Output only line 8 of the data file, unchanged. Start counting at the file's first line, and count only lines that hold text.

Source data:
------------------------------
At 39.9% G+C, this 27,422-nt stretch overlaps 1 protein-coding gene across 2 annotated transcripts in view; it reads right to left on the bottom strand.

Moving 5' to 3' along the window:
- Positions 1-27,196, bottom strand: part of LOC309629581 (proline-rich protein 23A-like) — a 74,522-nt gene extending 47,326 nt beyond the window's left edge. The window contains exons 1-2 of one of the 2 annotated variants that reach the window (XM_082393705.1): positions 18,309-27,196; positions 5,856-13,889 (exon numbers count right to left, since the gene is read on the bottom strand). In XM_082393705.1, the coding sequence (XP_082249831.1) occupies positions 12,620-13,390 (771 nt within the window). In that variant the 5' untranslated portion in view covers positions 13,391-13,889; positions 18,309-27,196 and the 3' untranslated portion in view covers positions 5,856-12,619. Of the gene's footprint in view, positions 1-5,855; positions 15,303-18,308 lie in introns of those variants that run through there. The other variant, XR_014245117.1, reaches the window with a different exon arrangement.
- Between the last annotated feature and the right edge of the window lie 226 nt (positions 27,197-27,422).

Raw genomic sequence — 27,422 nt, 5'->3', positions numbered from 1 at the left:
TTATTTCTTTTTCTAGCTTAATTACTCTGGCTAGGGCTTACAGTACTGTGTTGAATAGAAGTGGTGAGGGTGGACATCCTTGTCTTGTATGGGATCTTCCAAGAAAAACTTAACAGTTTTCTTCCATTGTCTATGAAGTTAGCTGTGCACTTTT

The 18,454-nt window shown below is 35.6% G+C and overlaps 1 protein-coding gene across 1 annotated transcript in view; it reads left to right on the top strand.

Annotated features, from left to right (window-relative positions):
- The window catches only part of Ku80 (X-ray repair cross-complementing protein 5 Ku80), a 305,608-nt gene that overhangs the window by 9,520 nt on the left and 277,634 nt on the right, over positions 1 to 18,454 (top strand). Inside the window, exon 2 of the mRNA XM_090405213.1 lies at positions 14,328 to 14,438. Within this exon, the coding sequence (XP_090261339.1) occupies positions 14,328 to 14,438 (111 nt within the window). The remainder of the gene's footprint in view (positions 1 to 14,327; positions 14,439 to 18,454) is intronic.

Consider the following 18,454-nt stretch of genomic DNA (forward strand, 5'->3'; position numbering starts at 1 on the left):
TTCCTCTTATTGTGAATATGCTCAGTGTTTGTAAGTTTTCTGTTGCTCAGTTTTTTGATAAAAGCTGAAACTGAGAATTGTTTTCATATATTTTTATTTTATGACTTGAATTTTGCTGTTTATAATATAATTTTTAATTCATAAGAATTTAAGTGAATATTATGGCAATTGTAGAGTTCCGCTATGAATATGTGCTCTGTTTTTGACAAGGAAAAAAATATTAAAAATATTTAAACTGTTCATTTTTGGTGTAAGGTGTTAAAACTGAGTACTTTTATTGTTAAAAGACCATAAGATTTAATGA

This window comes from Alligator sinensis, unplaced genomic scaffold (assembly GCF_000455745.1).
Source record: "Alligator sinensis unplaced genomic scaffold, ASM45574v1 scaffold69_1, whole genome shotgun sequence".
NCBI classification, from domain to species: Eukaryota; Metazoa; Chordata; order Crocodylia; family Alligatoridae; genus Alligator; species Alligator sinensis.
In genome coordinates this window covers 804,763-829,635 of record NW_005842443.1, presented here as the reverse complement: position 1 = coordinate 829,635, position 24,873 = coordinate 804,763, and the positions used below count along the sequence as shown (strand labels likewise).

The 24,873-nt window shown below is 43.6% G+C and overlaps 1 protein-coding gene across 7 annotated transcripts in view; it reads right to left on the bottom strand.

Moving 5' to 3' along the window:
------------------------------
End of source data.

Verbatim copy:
Annotated features, from left to right (window-relative positions):